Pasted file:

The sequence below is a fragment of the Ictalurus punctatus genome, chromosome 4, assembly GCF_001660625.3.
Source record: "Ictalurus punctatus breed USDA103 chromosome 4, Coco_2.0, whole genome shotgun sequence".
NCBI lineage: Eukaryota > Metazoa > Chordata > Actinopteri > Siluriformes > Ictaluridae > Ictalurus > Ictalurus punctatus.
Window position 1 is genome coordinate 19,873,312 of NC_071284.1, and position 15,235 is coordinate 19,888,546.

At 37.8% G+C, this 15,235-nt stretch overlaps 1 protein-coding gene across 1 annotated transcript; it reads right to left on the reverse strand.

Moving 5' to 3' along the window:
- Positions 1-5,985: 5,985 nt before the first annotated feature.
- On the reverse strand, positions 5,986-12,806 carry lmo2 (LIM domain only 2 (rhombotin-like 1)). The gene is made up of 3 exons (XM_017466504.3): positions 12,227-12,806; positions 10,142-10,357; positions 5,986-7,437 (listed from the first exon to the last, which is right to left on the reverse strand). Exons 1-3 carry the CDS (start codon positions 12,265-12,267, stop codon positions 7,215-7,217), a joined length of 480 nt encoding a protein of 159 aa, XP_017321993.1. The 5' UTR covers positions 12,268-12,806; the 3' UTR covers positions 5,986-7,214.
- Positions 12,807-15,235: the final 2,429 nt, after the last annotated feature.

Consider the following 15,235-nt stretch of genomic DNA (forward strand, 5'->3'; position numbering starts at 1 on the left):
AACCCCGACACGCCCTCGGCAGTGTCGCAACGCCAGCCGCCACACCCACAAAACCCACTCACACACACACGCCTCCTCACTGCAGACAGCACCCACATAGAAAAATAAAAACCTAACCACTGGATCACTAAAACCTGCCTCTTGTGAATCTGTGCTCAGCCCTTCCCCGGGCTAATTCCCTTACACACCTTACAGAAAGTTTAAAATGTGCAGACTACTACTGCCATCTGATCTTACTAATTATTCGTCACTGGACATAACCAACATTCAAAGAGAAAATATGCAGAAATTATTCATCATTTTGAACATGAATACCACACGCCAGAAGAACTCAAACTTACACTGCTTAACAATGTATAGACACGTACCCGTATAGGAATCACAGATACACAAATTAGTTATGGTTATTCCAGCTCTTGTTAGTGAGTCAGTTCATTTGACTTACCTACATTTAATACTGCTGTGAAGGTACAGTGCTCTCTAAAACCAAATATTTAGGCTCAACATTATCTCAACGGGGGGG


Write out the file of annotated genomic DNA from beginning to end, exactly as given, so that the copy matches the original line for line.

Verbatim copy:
The sequence below is a fragment of the Ictalurus punctatus genome, chromosome 4, assembly GCF_001660625.3.
Source record: "Ictalurus punctatus breed USDA103 chromosome 4, Coco_2.0, whole genome shotgun sequence".
NCBI lineage: Eukaryota > Metazoa > Chordata > Actinopteri > Siluriformes > Ictaluridae > Ictalurus > Ictalurus punctatus.
Window position 1 is genome coordinate 19,873,312 of NC_071284.1, and position 15,235 is coordinate 19,888,546.

At 37.8% G+C, this 15,235-nt stretch overlaps 1 protein-coding gene across 1 annotated transcript; it reads right to left on the reverse strand.

Moving 5' to 3' along the window:
- Positions 1-5,985: 5,985 nt before the first annotated feature.
- On the reverse strand, positions 5,986-12,806 carry lmo2 (LIM domain only 2 (rhombotin-like 1)). The gene is made up of 3 exons (XM_017466504.3): positions 12,227-12,806; positions 10,142-10,357; positions 5,986-7,437 (listed from the first exon to the last, which is right to left on the reverse strand). Exons 1-3 carry the CDS (start codon positions 12,265-12,267, stop codon positions 7,215-7,217), a joined length of 480 nt encoding a protein of 159 aa, XP_017321993.1. The 5' UTR covers positions 12,268-12,806; the 3' UTR covers positions 5,986-7,214.
- Positions 12,807-15,235: the final 2,429 nt, after the last annotated feature.

Consider the following 15,235-nt stretch of genomic DNA (forward strand, 5'->3'; position numbering starts at 1 on the left):
AACCCCGACACGCCCTCGGCAGTGTCGCAACGCCAGCCGCCACACCCACAAAACCCACTCACACACACACGCCTCCTCACTGCAGACAGCACCCACATAGAAAAATAAAAACCTAACCACTGGATCACTAAAACCTGCCTCTTGTGAATCTGTGCTCAGCCCTTCCCCGGGCTAATTCCCTTACACACCTTACAGAAAGTTTAAAATGTGCAGACTACTACTGCCATCTGATCTTACTAATTATTCGTCACTGGACATAACCAACATTCAAAGAGAAAATATGCAGAAATTATTCATCATTTTGAACATGAATACCACACGCCAGAAGAACTCAAACTTACACTGCTTAACAATGTATAGACACGTACCCGTATAGGAATCACAGATACACAAATTAGTTATGGTTATTCCAGCTCTTGTTAGTGAGTCAGTTCATTTGACTTACCTACATTTAATACTGCTGTGAAGGTACAGTGCTCTCTAAAACCAAATATTTAGGCTCAACATTATCTCAACGGGGGGG